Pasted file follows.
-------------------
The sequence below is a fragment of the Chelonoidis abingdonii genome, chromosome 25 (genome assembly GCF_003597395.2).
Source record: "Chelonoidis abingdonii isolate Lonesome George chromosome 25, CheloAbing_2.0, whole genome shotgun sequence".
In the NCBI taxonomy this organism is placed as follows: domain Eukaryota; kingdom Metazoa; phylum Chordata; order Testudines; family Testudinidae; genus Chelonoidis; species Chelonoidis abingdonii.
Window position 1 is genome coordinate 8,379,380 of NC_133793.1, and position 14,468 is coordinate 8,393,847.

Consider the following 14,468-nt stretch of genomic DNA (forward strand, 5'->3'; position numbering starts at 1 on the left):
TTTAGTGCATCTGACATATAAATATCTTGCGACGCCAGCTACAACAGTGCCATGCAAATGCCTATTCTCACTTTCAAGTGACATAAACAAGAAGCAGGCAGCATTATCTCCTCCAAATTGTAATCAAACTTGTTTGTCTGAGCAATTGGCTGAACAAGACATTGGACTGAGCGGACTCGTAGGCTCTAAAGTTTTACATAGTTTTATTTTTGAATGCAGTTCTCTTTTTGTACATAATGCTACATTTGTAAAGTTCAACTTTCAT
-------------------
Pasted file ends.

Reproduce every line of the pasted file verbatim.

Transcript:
The sequence below is a fragment of the Chelonoidis abingdonii genome, chromosome 25 (genome assembly GCF_003597395.2).
Source record: "Chelonoidis abingdonii isolate Lonesome George chromosome 25, CheloAbing_2.0, whole genome shotgun sequence".
In the NCBI taxonomy this organism is placed as follows: domain Eukaryota; kingdom Metazoa; phylum Chordata; order Testudines; family Testudinidae; genus Chelonoidis; species Chelonoidis abingdonii.
Window position 1 is genome coordinate 8,379,380 of NC_133793.1, and position 14,468 is coordinate 8,393,847.

Consider the following 14,468-nt stretch of genomic DNA (forward strand, 5'->3'; position numbering starts at 1 on the left):
TTTAGTGCATCTGACATATAAATATCTTGCGACGCCAGCTACAACAGTGCCATGCAAATGCCTATTCTCACTTTCAAGTGACATAAACAAGAAGCAGGCAGCATTATCTCCTCCAAATTGTAATCAAACTTGTTTGTCTGAGCAATTGGCTGAACAAGACATTGGACTGAGCGGACTCGTAGGCTCTAAAGTTTTACATAGTTTTATTTTTGAATGCAGTTCTCTTTTTGTACATAATGCTACATTTGTAAAGTTCAACTTTCAT